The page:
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A Civil Rights Primer Lends Importance to Super Tuesday

Eden Strachan

For parents like Trevor Stanley, a visit to the National Civil Rights Museum in Memphis, just days before Super Tuesday, offered a primer on the importance of voting.

“If you don’t know history, you’re doomed to repeat it,” Stanley said. “I want to teach them the wrongs of our past, and maybe it will help our future out if more people do that.”

As fourteen states including Tennessee and Alabama prepare for the primaries, visitors to the site where Dr. Martin Luther King, Jr. was assassinated had to consider both the past and immediate future. What does it mean to vote? How are we educating the younger generation on voting?

“If you don’t vote, you can’t complain,” said Fallicion Earnest, a middle school teacher who brought students from Little Rock for the day.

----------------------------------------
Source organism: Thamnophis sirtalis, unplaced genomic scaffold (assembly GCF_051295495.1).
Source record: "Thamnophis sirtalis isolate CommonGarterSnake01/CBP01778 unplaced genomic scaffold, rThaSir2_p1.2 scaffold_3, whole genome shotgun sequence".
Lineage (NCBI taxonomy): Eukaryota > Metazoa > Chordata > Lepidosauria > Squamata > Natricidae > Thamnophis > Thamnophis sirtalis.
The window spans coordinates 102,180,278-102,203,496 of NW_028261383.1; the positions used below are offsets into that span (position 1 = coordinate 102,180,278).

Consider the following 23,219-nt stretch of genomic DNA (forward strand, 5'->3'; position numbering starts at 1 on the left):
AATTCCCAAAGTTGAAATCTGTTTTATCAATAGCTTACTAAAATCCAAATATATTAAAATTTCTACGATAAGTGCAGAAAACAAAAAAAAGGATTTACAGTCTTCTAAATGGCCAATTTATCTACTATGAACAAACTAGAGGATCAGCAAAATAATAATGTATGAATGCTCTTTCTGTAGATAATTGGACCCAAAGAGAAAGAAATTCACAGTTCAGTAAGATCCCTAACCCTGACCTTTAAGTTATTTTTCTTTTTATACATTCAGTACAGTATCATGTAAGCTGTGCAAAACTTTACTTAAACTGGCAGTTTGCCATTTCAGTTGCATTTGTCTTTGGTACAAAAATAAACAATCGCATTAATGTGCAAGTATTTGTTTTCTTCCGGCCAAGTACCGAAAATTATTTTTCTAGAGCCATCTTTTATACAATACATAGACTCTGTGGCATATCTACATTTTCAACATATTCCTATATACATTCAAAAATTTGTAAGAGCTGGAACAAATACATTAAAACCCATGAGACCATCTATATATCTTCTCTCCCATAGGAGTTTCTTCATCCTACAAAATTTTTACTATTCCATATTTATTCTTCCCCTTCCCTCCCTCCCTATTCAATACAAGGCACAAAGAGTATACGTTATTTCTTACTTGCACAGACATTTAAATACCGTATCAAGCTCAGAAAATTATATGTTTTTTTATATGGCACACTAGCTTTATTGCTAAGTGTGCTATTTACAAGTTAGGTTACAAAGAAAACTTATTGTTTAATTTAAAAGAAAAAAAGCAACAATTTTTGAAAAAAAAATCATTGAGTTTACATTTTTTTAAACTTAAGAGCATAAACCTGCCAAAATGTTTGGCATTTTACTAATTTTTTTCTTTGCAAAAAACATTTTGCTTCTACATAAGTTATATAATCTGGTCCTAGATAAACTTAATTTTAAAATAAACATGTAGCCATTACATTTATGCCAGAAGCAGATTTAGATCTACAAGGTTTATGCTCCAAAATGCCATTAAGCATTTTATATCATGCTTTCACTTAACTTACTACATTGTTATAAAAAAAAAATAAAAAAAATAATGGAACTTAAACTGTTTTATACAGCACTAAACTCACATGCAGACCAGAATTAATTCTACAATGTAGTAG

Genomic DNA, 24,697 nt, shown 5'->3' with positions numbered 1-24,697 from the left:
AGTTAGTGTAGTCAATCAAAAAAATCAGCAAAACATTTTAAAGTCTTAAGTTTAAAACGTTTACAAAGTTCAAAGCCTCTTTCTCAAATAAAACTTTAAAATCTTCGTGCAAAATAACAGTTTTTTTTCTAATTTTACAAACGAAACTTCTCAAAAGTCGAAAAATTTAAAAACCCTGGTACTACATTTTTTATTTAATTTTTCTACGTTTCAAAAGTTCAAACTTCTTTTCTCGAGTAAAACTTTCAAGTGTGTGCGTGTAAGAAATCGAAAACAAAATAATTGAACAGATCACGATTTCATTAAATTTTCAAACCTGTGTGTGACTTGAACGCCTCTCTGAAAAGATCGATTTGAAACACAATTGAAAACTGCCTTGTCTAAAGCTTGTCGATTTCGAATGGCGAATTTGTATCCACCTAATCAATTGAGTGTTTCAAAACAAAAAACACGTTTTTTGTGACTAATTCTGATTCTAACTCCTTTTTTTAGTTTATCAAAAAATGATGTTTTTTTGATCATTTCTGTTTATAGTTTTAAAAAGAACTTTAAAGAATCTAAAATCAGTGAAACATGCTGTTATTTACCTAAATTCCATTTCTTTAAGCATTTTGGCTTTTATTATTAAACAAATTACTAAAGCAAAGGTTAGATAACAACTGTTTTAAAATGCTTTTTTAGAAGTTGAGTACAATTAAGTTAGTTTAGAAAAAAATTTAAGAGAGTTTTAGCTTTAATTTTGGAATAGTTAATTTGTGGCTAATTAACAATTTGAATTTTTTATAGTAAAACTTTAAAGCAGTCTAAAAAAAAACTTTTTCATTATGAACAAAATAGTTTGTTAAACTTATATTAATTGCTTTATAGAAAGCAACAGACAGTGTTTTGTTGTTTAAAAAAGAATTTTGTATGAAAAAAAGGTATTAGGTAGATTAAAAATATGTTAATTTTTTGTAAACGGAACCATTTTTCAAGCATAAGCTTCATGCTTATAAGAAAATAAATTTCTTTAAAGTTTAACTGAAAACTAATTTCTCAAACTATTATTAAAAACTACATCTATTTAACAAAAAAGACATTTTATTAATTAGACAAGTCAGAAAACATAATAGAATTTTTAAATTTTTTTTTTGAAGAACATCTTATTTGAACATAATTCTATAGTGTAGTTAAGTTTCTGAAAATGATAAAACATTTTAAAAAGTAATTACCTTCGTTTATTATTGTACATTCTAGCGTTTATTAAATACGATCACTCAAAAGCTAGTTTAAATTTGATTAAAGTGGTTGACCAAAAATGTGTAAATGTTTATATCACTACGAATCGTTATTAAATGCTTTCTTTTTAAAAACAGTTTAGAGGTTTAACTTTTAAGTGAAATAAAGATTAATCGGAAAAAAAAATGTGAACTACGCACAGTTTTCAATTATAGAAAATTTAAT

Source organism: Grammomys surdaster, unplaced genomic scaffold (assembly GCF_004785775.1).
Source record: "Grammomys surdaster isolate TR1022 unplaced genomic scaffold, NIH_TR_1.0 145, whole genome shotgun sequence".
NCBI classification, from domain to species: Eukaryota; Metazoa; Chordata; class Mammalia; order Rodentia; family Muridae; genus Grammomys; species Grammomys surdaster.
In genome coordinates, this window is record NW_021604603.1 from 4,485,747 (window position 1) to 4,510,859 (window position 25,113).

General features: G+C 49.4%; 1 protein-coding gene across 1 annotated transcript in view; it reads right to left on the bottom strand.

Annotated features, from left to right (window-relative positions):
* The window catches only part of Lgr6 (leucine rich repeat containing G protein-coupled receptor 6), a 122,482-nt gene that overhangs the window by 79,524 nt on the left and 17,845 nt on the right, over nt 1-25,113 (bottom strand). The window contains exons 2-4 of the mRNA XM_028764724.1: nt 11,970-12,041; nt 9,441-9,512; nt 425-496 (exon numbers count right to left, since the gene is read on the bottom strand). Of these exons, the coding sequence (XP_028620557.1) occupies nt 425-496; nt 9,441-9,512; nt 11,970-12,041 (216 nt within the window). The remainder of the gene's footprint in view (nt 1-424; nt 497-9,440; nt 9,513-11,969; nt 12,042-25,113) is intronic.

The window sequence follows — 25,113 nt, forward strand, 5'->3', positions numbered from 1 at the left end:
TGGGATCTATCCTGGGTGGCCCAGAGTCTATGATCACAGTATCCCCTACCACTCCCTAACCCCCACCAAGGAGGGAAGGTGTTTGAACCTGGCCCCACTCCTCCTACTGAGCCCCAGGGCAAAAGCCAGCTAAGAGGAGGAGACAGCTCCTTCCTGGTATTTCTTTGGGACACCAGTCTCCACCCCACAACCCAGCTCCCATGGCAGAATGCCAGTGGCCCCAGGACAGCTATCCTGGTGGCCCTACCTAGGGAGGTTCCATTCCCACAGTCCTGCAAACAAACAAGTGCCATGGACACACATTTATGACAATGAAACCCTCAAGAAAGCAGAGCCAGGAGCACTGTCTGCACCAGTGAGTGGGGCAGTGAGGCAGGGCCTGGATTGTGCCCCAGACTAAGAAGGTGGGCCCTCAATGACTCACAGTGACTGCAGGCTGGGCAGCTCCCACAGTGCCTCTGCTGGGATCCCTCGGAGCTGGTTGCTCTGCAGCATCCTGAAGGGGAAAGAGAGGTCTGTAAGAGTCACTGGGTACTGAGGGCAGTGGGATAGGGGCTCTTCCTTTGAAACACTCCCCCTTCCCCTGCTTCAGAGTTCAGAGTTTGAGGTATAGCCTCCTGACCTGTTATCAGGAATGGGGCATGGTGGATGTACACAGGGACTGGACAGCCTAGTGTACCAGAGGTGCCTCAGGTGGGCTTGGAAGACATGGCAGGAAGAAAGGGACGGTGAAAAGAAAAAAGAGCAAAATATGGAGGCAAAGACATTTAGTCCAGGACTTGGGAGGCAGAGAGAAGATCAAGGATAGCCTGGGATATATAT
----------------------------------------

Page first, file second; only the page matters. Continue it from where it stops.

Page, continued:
Earnest stated that she wants her students to understand the sacrifices their ancestors made to secure the right to vote.

“It’s different the way our kids are raised today, and the way they learn history and the importance of history and they truly don’t understand what our ancestors went through for us to be here and where we are today.”

The former mayor of Flint, Mich., Karen Weaver, was in Memphis campaigning for Michael Bloomberg. She, along with other politicians have expressed recent concerns about voting rights and voter suppression in the 2020 election.  

“As a black person, we all need to come through here, and I hope it lets us know why it’s so important to exercise the right to vote. And what people went through so we could vote, and people died and the fear they must of been facing to do some of the courageous things they did.”